There may be no better place in the Midwest to get your fill of custom T-shirts, essential oils, face-painting, kettle corn and occasional political candidates than the Labor Day weekend Santa-Cali-Gon arts and crafts festival in Independence.
An afternoon at Santa-Cali-Gon is an opportunity for the festival-goer to take care of Christmas shopping and sign up for deck and driveway repair estimates.
But with almost a quarter-million visitors prowling the booths, the annual event also is a prime fundraising opportunity for churches, schools and Boy Scout troops, which can fund a year’s worth of youth activities.
Sitting Sunday on prime real estate at the corner of Maple Avenue and Liberty Street, Chris Straub served pulled pork sandwiches to a steady line of customers who were helping to generate about 90 percent of the revenue that Troop 865 needs for the year. The location, and the quality of the product, means that boys can go to summer camp and participate in other high adventure activities.
Persistence and planning is the secret to succeeding at Santa-Cali-Gon, said Straub, who serves on the troop’s governing committee.
“We’ve been here 15 years, and if you keep coming back you get better spots,” Straub said.
Eagle Scout Colby Mock said he’s seen the payoff in his own life.
“We got to go to Colorado and it was awesome,” Mock said. “We couldn’t have done it without Santa-Cali-Gon.”
Not far from the iconic statue of Harry Truman talking his daily constitutional, Kelly O’Connor served up hot dogs that will pay for a trip to Jefferson City for 31 fourth-graders at Nativity of Mary School. Harry likely would have agreed with the civics lesson grilled into every dog sold at the booth.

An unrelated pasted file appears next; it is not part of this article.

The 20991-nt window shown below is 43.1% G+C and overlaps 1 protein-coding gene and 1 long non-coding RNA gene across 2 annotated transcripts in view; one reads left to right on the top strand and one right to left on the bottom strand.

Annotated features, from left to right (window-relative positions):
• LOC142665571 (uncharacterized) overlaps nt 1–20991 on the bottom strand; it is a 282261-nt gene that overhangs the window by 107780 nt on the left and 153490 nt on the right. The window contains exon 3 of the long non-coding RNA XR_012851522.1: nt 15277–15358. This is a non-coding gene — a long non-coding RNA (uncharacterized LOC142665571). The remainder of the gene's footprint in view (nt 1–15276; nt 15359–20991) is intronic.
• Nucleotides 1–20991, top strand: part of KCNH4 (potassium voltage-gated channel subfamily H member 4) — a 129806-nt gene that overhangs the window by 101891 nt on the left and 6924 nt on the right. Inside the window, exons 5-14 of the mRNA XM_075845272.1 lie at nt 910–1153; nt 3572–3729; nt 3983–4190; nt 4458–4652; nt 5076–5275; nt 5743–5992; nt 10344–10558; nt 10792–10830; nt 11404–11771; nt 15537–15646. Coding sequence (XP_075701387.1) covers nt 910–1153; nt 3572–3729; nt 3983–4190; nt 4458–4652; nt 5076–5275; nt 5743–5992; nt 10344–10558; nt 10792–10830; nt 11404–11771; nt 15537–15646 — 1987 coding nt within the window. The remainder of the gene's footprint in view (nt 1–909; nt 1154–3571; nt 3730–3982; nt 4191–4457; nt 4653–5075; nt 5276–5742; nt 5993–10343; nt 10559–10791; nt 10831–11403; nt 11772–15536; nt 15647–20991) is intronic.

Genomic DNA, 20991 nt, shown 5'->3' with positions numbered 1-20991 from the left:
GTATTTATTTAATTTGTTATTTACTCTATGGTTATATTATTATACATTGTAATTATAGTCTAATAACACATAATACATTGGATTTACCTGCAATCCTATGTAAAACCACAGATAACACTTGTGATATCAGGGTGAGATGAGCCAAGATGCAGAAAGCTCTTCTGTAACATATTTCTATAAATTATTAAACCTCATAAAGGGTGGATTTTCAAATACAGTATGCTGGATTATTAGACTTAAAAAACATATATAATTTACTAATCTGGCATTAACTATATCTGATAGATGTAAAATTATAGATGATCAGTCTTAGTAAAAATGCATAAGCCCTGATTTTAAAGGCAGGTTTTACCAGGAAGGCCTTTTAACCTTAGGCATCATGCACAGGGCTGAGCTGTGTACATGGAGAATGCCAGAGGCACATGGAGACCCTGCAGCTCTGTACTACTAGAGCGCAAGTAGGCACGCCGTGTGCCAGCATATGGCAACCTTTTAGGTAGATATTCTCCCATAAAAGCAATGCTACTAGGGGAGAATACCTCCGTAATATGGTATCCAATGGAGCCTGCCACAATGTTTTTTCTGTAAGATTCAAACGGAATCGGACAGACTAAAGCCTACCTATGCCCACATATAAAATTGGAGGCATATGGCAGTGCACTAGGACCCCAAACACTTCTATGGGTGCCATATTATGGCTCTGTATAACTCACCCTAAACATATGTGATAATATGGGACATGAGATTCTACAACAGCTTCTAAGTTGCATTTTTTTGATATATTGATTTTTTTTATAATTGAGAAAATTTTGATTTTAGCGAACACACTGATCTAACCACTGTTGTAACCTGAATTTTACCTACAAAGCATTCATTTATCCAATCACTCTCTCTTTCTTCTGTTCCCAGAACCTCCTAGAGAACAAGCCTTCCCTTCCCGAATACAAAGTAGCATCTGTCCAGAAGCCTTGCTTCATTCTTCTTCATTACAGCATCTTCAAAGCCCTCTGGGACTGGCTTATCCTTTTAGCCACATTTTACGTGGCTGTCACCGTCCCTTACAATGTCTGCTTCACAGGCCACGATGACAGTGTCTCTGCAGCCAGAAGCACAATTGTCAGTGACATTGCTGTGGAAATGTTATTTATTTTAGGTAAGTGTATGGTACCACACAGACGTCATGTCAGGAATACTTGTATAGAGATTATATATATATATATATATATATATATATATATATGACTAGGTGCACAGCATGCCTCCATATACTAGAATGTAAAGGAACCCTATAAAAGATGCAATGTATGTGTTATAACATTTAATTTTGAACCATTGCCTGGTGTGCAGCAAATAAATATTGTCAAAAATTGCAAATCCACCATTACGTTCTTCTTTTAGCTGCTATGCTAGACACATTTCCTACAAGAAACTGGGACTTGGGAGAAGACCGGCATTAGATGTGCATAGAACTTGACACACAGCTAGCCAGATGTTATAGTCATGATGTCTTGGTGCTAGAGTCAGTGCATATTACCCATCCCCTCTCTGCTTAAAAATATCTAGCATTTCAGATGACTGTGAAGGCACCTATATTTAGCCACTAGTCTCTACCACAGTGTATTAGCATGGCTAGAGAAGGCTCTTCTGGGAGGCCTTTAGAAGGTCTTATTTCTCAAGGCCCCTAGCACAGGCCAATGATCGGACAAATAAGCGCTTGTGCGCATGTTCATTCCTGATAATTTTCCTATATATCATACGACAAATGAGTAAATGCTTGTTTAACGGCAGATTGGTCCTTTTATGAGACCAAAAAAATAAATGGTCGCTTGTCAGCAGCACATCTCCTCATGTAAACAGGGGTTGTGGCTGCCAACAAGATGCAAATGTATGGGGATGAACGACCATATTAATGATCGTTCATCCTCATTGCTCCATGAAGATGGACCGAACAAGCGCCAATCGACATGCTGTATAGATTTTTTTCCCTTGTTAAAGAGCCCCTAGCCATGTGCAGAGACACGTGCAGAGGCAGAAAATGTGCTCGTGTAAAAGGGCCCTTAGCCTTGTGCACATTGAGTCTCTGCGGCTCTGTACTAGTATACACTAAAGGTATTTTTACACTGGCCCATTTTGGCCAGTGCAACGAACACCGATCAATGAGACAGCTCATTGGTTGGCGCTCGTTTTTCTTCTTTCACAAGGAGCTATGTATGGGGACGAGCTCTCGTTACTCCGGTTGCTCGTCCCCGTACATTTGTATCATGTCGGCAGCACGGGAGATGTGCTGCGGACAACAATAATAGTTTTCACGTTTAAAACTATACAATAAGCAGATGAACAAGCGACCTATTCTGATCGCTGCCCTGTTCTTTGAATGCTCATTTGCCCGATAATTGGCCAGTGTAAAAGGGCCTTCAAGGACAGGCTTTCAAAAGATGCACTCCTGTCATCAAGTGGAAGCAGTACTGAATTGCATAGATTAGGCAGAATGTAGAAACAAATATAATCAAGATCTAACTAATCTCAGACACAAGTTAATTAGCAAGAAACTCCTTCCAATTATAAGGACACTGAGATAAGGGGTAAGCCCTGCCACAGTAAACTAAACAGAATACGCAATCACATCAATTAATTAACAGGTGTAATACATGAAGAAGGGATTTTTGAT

“It’s nice for (the students) to get out of the classroom and see how laws are made,” O’Connor said. “We want them to learn about the state of Missouri.”
Phil Woody, an assistant scoutmaster at Troop 382, is planning to take up to 20 boys to the H. Roe Bartle Scout Reservation near Osceola, Mo., next summer with proceeds from the troop’s funnel cake tent.
“This is how they earn the money,” Woody said. “If it wasn’t for this, a lot of the boys couldn’t afford to go.”
Jorjana Pohlman, secretary to the board of Messiah Lutheran School in Independence, said her group uses the money for computers and other technological upgrades for the school’s 140 students, who range in age from pre-school through eighth grade. But the mini-doughnut stand also is a marketing opportunity.
“This gives us a chance to work with people in the community and get our names out there,” Pohlman said.
But all said that having the right product, prepared well, is critical for fund-raising success.
Straub said the pork in his troop’s sandwiches was lovingly smoked and pulled over a full weekend.
O’Connor contended that the hot dogs at her booth were the best at the festival because they were freshly grilled.
Woody insisted that his funnel cakes were made from scratch and “mixed by Boy Scouts.”
But Pohlman, the purveyor of miniature doughnuts, was certain she had the festival food secret for a successful fundraiser.
“You have to have a fried angle,” she said.
Santa-Cali-Gon Days wraps up today from 10 a.m. to 5 p.m. at Independence Square between Truman and Walnut streets.